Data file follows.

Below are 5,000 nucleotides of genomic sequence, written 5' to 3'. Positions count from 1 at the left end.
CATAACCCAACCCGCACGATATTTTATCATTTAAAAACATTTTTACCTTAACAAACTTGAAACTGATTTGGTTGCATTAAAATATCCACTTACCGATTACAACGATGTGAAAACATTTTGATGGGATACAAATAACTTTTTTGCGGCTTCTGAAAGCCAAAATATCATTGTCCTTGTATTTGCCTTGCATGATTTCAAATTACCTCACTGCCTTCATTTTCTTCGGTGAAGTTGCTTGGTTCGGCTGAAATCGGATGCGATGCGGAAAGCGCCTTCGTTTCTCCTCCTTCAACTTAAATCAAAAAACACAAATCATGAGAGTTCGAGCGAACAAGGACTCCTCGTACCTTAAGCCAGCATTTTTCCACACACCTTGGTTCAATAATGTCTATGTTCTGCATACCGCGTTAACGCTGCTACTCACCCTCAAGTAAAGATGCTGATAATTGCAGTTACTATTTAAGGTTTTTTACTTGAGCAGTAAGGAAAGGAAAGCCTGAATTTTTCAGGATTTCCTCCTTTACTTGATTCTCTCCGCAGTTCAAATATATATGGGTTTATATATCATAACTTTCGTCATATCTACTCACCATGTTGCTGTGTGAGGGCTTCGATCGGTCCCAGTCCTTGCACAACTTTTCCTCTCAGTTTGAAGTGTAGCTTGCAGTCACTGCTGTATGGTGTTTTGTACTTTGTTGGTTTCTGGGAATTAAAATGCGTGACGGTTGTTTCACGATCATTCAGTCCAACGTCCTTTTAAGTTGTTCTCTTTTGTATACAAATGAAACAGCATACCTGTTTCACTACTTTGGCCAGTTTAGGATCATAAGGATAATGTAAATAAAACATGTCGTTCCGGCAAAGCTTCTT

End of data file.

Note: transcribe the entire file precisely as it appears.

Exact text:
Below are 5,000 nucleotides of genomic sequence, written 5' to 3'. Positions count from 1 at the left end.
CATAACCCAACCCGCACGATATTTTATCATTTAAAAACATTTTTACCTTAACAAACTTGAAACTGATTTGGTTGCATTAAAATATCCACTTACCGATTACAACGATGTGAAAACATTTTGATGGGATACAAATAACTTTTTTGCGGCTTCTGAAAGCCAAAATATCATTGTCCTTGTATTTGCCTTGCATGATTTCAAATTACCTCACTGCCTTCATTTTCTTCGGTGAAGTTGCTTGGTTCGGCTGAAATCGGATGCGATGCGGAAAGCGCCTTCGTTTCTCCTCCTTCAACTTAAATCAAAAAACACAAATCATGAGAGTTCGAGCGAACAAGGACTCCTCGTACCTTAAGCCAGCATTTTTCCACACACCTTGGTTCAATAATGTCTATGTTCTGCATACCGCGTTAACGCTGCTACTCACCCTCAAGTAAAGATGCTGATAATTGCAGTTACTATTTAAGGTTTTTTACTTGAGCAGTAAGGAAAGGAAAGCCTGAATTTTTCAGGATTTCCTCCTTTACTTGATTCTCTCCGCAGTTCAAATATATATGGGTTTATATATCATAACTTTCGTCATATCTACTCACCATGTTGCTGTGTGAGGGCTTCGATCGGTCCCAGTCCTTGCACAACTTTTCCTCTCAGTTTGAAGTGTAGCTTGCAGTCACTGCTGTATGGTGTTTTGTACTTTGTTGGTTTCTGGGAATTAAAATGCGTGACGGTTGTTTCACGATCATTCAGTCCAACGTCCTTTTAAGTTGTTCTCTTTTGTATACAAATGAAACAGCATACCTGTTTCACTACTTTGGCCAGTTTAGGATCATAAGGATAATGTAAATAAAACATGTCGTTCCGGCAAAGCTTCTT